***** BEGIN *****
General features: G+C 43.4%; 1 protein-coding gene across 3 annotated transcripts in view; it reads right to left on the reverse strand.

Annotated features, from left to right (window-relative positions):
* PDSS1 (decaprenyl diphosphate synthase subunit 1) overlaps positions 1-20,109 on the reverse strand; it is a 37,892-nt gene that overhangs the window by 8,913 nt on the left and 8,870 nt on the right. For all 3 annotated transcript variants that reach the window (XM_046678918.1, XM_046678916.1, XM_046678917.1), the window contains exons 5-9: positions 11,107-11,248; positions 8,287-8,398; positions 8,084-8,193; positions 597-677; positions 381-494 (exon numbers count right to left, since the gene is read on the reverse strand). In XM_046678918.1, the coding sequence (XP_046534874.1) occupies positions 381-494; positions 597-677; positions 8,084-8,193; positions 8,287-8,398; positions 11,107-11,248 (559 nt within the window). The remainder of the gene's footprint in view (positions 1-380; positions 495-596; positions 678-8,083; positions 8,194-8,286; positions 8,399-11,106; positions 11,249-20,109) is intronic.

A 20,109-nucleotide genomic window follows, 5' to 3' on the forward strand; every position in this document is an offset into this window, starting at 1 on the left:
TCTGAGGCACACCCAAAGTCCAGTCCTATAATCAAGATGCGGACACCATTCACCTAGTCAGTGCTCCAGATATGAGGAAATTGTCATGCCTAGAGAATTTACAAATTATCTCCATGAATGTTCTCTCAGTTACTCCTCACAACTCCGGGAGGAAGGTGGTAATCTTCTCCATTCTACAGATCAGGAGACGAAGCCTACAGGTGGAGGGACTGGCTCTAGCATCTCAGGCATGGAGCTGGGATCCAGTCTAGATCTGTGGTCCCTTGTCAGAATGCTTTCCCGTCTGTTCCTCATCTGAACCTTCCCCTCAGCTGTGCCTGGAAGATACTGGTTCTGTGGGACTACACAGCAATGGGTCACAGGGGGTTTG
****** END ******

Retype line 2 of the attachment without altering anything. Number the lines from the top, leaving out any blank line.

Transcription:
Annotated features, from left to right (window-relative positions):